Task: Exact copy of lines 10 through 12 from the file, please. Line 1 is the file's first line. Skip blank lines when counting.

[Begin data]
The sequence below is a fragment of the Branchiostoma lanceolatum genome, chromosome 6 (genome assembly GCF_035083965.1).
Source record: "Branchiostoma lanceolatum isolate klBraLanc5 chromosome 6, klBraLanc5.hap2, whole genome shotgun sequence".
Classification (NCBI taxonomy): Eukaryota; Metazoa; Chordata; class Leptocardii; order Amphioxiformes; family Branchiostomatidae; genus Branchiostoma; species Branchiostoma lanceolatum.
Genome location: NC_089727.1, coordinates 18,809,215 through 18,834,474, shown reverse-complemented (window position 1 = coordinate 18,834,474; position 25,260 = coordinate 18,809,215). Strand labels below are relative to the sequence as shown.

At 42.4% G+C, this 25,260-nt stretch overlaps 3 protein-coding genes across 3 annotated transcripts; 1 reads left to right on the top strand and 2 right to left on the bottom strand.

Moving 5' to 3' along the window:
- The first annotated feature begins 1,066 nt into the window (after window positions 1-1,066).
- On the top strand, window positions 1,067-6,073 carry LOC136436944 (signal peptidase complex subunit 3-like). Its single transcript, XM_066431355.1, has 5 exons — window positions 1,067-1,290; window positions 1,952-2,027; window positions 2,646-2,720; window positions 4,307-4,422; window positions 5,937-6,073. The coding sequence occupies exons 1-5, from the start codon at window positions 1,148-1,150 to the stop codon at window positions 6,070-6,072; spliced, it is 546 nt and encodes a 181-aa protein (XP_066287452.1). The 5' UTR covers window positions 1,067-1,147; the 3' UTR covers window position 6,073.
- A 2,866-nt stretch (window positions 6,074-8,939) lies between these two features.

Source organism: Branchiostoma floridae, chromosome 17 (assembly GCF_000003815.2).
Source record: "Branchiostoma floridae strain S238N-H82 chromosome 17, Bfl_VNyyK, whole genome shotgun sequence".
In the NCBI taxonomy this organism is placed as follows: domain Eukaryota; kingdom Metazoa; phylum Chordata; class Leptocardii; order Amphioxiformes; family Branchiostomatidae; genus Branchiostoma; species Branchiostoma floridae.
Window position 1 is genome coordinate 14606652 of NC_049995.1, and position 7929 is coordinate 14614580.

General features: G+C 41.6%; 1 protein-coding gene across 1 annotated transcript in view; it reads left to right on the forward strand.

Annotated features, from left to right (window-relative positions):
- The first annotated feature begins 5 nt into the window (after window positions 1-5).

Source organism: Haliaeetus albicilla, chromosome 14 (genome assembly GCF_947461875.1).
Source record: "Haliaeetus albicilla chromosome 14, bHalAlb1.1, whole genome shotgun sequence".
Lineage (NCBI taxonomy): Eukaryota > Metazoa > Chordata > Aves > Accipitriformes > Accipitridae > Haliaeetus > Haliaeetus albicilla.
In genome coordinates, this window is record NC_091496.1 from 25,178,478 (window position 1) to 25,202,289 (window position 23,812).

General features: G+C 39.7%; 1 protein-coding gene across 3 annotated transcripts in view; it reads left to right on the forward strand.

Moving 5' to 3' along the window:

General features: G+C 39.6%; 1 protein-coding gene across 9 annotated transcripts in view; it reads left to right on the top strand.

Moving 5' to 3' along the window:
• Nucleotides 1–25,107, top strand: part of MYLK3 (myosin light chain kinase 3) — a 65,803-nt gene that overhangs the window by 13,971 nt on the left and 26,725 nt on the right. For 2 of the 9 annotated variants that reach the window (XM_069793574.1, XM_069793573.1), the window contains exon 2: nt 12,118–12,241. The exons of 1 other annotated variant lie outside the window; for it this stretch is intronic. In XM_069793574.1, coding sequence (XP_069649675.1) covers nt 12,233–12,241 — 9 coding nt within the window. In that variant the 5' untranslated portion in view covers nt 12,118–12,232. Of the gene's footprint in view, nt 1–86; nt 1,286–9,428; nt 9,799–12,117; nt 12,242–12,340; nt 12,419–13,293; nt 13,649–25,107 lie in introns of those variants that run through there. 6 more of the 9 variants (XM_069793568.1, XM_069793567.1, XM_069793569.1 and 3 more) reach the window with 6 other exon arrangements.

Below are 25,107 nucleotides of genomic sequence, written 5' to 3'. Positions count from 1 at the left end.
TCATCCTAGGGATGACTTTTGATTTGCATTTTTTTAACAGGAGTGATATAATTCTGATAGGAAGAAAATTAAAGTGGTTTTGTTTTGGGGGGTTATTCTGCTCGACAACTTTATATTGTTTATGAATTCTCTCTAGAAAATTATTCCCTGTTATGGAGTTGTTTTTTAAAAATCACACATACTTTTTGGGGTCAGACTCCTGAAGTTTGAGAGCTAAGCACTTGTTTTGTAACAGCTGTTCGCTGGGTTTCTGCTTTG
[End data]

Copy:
Source organism: Branchiostoma floridae, chromosome 17 (assembly GCF_000003815.2).
Source record: "Branchiostoma floridae strain S238N-H82 chromosome 17, Bfl_VNyyK, whole genome shotgun sequence".
In the NCBI taxonomy this organism is placed as follows: domain Eukaryota; kingdom Metazoa; phylum Chordata; class Leptocardii; order Amphioxiformes; family Branchiostomatidae; genus Branchiostoma; species Branchiostoma floridae.